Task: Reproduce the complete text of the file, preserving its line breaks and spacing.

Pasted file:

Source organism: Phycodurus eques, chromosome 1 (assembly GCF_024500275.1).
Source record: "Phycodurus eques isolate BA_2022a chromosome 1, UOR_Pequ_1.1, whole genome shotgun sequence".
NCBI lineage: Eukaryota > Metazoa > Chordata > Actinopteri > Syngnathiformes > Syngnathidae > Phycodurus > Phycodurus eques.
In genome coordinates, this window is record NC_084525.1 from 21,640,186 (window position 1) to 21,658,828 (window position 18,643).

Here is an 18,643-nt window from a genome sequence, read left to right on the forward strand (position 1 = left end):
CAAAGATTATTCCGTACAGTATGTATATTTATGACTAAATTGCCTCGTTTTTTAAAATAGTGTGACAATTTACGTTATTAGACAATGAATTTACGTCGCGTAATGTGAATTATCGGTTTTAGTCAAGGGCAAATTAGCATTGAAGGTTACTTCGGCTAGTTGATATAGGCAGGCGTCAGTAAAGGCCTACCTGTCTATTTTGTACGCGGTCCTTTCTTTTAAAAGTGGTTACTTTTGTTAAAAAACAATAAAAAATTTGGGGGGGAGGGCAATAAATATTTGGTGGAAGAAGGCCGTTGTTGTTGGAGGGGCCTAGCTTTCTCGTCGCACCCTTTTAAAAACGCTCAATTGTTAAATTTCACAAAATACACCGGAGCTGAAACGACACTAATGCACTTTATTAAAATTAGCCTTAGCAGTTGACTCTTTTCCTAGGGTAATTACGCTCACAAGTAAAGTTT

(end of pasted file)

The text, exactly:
Source organism: Phycodurus eques, chromosome 1 (assembly GCF_024500275.1).
Source record: "Phycodurus eques isolate BA_2022a chromosome 1, UOR_Pequ_1.1, whole genome shotgun sequence".
NCBI lineage: Eukaryota > Metazoa > Chordata > Actinopteri > Syngnathiformes > Syngnathidae > Phycodurus > Phycodurus eques.
In genome coordinates, this window is record NC_084525.1 from 21,640,186 (window position 1) to 21,658,828 (window position 18,643).

Here is an 18,643-nt window from a genome sequence, read left to right on the forward strand (position 1 = left end):
CAAAGATTATTCCGTACAGTATGTATATTTATGACTAAATTGCCTCGTTTTTTAAAATAGTGTGACAATTTACGTTATTAGACAATGAATTTACGTCGCGTAATGTGAATTATCGGTTTTAGTCAAGGGCAAATTAGCATTGAAGGTTACTTCGGCTAGTTGATATAGGCAGGCGTCAGTAAAGGCCTACCTGTCTATTTTGTACGCGGTCCTTTCTTTTAAAAGTGGTTACTTTTGTTAAAAAACAATAAAAAATTTGGGGGGGAGGGCAATAAATATTTGGTGGAAGAAGGCCGTTGTTGTTGGAGGGGCCTAGCTTTCTCGTCGCACCCTTTTAAAAACGCTCAATTGTTAAATTTCACAAAATACACCGGAGCTGAAACGACACTAATGCACTTTATTAAAATTAGCCTTAGCAGTTGACTCTTTTCCTAGGGTAATTACGCTCACAAGTAAAGTTT